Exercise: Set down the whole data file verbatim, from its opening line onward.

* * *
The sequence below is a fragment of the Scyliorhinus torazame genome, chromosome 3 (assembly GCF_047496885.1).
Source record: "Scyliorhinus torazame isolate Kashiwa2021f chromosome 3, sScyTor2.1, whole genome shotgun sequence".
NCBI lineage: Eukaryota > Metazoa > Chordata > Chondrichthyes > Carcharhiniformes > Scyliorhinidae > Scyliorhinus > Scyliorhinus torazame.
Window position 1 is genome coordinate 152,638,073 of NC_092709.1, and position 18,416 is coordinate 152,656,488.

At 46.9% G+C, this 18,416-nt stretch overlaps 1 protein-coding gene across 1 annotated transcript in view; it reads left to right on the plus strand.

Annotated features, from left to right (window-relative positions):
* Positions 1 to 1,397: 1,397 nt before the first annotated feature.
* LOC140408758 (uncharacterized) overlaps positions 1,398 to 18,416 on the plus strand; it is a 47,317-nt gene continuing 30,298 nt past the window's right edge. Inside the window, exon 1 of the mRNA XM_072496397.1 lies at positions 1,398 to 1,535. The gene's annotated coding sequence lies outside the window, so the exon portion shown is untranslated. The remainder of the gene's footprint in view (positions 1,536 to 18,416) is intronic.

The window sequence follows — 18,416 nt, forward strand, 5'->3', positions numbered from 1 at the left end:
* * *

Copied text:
The sequence below is a fragment of the Scyliorhinus torazame genome, chromosome 3 (assembly GCF_047496885.1).
Source record: "Scyliorhinus torazame isolate Kashiwa2021f chromosome 3, sScyTor2.1, whole genome shotgun sequence".
NCBI lineage: Eukaryota > Metazoa > Chordata > Chondrichthyes > Carcharhiniformes > Scyliorhinidae > Scyliorhinus > Scyliorhinus torazame.
Window position 1 is genome coordinate 152,638,073 of NC_092709.1, and position 18,416 is coordinate 152,656,488.

At 46.9% G+C, this 18,416-nt stretch overlaps 1 protein-coding gene across 1 annotated transcript in view; it reads left to right on the plus strand.

Annotated features, from left to right (window-relative positions):
* Positions 1 to 1,397: 1,397 nt before the first annotated feature.
* LOC140408758 (uncharacterized) overlaps positions 1,398 to 18,416 on the plus strand; it is a 47,317-nt gene continuing 30,298 nt past the window's right edge. Inside the window, exon 1 of the mRNA XM_072496397.1 lies at positions 1,398 to 1,535. The gene's annotated coding sequence lies outside the window, so the exon portion shown is untranslated. The remainder of the gene's footprint in view (positions 1,536 to 18,416) is intronic.

The window sequence follows — 18,416 nt, forward strand, 5'->3', positions numbered from 1 at the left end: